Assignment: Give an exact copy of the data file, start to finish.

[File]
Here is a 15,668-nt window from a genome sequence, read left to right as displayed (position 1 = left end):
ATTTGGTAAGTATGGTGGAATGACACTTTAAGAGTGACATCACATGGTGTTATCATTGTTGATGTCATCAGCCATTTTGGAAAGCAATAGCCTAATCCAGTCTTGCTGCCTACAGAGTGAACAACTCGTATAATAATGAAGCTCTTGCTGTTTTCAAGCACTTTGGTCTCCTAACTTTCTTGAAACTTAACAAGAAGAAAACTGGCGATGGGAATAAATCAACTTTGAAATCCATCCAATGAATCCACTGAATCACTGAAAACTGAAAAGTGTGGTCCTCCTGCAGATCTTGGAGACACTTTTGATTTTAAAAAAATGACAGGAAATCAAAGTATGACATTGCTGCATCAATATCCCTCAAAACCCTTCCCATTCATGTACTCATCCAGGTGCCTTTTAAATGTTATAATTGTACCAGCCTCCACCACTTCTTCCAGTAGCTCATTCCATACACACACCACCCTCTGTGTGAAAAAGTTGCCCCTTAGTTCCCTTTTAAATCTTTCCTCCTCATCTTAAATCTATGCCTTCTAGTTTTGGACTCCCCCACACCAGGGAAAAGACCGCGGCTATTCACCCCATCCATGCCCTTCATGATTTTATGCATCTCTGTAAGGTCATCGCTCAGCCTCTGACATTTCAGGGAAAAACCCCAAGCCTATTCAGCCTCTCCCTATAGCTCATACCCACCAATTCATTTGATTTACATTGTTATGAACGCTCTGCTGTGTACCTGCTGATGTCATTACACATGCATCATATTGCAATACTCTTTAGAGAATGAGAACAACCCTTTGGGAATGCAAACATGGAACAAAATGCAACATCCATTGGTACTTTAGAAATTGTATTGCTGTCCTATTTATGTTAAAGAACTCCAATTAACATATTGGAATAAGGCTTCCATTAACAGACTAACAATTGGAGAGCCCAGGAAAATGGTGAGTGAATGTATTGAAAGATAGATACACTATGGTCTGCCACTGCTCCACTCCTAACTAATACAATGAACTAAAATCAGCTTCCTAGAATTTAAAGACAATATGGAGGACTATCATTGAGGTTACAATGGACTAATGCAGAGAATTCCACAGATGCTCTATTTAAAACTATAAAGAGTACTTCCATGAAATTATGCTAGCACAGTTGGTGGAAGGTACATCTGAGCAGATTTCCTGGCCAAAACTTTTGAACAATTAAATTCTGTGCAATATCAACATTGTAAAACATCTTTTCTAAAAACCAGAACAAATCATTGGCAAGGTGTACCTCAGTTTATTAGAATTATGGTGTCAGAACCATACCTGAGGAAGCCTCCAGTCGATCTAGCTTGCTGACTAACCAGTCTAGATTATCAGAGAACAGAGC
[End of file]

Here is a 15,668-nt window from a genome sequence, read left to right as displayed (position 1 = left end):
ATTTGGTAAGTATGGTGGAATGACACTTTAAGAGTGACATCACATGGTGTTATCATTGTTGATGTCATCAGCCATTTTGGAAAGCAATAGCCTAATCCAGTCTTGCTGCCTACAGAGTGAACAACTCGTATAATAATGAAGCTCTTGCTGTTTTCAAGCACTTTGGTCTCCTAACTTTCTTGAAACTTAACAAGAAGAAAACTGGCGATGGGAATAAATCAACTTTGAAATCCATCCAATGAATCCACTGAATCACTGAAAACTGAAAAGTGTGGTCCTCCTGCAGATCTTGGAGACACTTTTGATTTTAAAAAAATGACAGGAAATCAAAGTATGACATTGCTGCATCAATATCCCTCAAAACCCTTCCCATTCATGTACTCATCCAGGTGCCTTTTAAATGTTATAATTGTACCAGCCTCCACCACTTCTTCCAGTAGCTCATTCCATACACACACCACCCTCTGTGTGAAAAAGTTGCCCCTTAGTTCCCTTTTAAATCTTTCCTCCTCATCTTAAATCTATGCCTTCTAGTTTTGGACTCCCCCACACCAGGGAAAAGACCGCGGCTATTCACCCCATCCATGCCCTTCATGATTTTATGCATCTCTGTAAGGTCATCGCTCAGCCTCTGACATTTCAGGGAAAAACCCCAAGCCTATTCAGCCTCTCCCTATAGCTCATACCCACCAATTCATTTGATTTACATTGTTATGAACGCTCTGCTGTGTACCTGCTGATGTCATTACACATGCATCATATTGCAATACTCTTTAGAGAATGAGAACAACCCTTTGGGAATGCAAACATGGAACAAAATGCAACATCCATTGGTACTTTAGAAATTGTATTGCTGTCCTATTTATGTTAAAGAACTCCAATTAACATATTGGAATAAGGCTTCCATTAACAGACTAACAATTGGAGAGCCCAGGAAAATGGTGAGTGAATGTATTGAAAGATAGATACACTATGGTCTGCCACTGCTCCACTCCTAACTAATACAATGAACTAAAATCAGCTTCCTAGAATTTAAAGACAATATGGAGGACTATCATTGAGGTTACAATGGACTAATGCAGAGAATTCCACAGATGCTCTATTTAAAACTATAAAGAGTACTTCCATGAAATTATGCTAGCACAGTTGGTGGAAGGTACATCTGAGCAGATTTCCTGGCCAAAACTTTTGAACAATTAAATTCTGTGCAATATCAACATTGTAAAACATCTTTTCTAAAAACCAGAACAAATCATTGGCAAGGTGTACCTCAGTTTATTAGAATTATGGTGTCAGAACCATACCTGAGGAAGCCTCCAGTCGATCTAGCTTGCTGACTAACCAGTCTAGATTATCAGAGAACAGAGC